This blog is the second in a series of blogs on UM coverage in Georgia personal injury cases. If you have not read my first blog in this series on why UM coverage matters, I would encourage you to read that first.
Too many times, I’ve had to tell someone who tried to handle their case themselves that they have lost the ability to have their UM pay. I usually have to tell them that for for one of two reasons.
1 – Failure to put the UM carrier on notice in the time required by the policy.
Many UM insurance policies now contain language something like below, which was the language that was discussed in a Georgia Court of Appeals case, Manzi v. Cotton States Mutual Insurance Company, 243 Ga. App. 277, 531 S.E. 2d 164 (2000).
DUTIES AFTER AN ACCIDENT OR LOSS
We must be notified promptly, but in no event later than 60 days, of how, when and where the accident or loss happened. Notice should also include the names and addresses of any injured persons and of any witnesses. Receipt of such notice by the company or any of its authorized agents shall be a condition precedent to the existence of any coverage under this policy and of the company’s obligation to defend any claim under this policy.
The Georgia Court of Appeals decided that Lisa Manzi lost her right to make a claim under her UM coverage because she did not properly notify her UM insurance company how, when, and where the accident or lost happened. The court reached this decision even though it was not clear to Ms. Manzi that the driver who was at fault was uninsured or underinsured until long past 60 days after the accident had occurred. This is why when we get involved in a case we ask our clients for information about all potential UM carriers and put those carriers on notice of a potential UM claim. We may never make a UM claim, but we make sure we have taken all steps necessary to allow our client to make a UM claim in case they need that coverage at some point. It is much better to be safe than sorry.
2 – Entering into a release with the liability carrier.
Any time a liability insurer settles a claim with you, they want a release of their insured. If you sign a release of their insured, you can lose your right to make a UM claim. That is because your UM claim has to flow through the at-fault party.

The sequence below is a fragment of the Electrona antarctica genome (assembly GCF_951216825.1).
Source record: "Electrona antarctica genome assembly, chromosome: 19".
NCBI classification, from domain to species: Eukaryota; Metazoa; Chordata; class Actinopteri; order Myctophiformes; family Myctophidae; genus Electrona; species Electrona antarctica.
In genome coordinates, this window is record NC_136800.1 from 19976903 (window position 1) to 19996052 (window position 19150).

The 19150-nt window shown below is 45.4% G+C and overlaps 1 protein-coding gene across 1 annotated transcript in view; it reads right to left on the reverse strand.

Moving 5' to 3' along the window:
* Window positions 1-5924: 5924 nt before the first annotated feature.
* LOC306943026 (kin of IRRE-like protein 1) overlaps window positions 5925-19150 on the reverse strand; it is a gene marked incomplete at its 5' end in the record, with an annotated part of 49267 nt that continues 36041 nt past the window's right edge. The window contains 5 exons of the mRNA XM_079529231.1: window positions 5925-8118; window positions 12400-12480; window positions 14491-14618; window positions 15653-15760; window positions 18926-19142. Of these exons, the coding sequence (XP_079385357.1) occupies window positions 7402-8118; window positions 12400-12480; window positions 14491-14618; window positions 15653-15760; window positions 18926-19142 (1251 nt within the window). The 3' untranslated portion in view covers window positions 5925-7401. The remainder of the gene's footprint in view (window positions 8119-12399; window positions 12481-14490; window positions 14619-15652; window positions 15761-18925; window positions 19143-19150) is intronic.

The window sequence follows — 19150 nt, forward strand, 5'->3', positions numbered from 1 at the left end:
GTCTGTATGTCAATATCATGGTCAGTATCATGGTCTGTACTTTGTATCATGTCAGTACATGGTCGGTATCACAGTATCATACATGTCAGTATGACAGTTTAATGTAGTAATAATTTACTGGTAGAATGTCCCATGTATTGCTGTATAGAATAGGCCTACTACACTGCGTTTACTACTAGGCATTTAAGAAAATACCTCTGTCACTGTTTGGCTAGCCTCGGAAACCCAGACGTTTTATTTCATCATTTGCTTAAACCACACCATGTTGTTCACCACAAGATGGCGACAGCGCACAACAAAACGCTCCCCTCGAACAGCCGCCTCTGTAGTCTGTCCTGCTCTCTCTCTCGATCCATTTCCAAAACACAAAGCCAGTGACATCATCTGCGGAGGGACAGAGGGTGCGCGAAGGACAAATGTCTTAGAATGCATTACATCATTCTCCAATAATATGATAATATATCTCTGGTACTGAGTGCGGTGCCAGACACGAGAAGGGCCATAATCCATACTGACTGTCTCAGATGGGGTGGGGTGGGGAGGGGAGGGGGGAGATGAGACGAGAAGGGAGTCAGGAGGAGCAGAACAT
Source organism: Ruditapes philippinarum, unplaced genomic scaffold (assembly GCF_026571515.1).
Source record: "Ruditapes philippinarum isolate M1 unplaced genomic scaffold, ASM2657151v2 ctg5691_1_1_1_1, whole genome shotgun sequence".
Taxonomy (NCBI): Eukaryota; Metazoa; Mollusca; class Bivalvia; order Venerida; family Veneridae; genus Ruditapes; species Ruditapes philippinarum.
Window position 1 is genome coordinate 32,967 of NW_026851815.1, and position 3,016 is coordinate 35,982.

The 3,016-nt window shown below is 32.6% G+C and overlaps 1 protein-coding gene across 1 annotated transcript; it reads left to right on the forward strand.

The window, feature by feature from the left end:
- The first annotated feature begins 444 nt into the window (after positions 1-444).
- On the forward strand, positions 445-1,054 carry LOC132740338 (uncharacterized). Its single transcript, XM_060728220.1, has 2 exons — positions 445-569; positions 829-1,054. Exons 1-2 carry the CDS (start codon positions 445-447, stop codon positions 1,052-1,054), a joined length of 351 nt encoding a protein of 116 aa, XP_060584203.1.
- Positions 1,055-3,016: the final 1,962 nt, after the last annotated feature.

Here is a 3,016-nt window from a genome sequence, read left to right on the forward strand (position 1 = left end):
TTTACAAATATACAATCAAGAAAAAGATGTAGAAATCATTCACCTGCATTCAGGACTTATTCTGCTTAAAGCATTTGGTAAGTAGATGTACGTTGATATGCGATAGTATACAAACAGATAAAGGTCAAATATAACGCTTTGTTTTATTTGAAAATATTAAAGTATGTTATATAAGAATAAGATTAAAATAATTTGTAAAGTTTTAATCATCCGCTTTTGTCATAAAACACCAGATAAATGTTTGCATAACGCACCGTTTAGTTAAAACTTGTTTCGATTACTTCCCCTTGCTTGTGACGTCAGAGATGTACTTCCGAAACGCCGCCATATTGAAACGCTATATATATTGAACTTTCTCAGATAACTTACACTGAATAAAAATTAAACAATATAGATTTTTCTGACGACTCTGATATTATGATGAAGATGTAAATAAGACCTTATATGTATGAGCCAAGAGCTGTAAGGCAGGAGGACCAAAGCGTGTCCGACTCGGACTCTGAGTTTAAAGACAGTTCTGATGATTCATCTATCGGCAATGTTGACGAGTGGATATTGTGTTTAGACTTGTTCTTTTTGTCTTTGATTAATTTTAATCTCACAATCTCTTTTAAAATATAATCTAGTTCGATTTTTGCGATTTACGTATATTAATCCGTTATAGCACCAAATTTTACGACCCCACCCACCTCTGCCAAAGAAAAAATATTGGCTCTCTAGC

Georgia law does provide for something called a Limited Liability Release under O.C.G.A. §33-24-41.1. A properly worded Limited Liability Release will allow you to settle your claim with the liability insurer and still go after UM carriers. Knowing whether a release is properly worded so that it protects you is not something most people are going to know. I would never trust the liability insurer to provide me with a properly worded release, even if they call it a Limited Liability Release. Also, I don’t recommend you get on the internet and use a release that someone has posted there. If your UM claim matters, it should matter enough to have a free consultation
with a lawyer who deals with these matters every day.
Not all lawyers deal with UM claims. Even those who do may be careless about putting UM carriers on notice. I just had a person come to me after firing her Atlanta television lawyer, and one of the first things I saw was that this big law firm had failed to put the client’s UM carriers on notice. They may have cost her $50,000.
These aren’t the only two ways you can lose UM coverage, but they are the most common. If your injuries matter enough to make a claim, you owe it to yourself to talk to a lawyer who understands UM insurance law and takes all steps necessary to preserve your UM coverage. In my next blog, I will be discussing another important principle of UM coverage law in Georgia, stacking UM coverage.
What if I have more questions about losing UM coverage I paid for?
Settle your claim with the liability insurer with a properly worded Limited Liability Release.
Be sure to put the UM carrier on notice in the time allotted.
If you are interested in a free consultation, email us! Or call us at 770-728-6932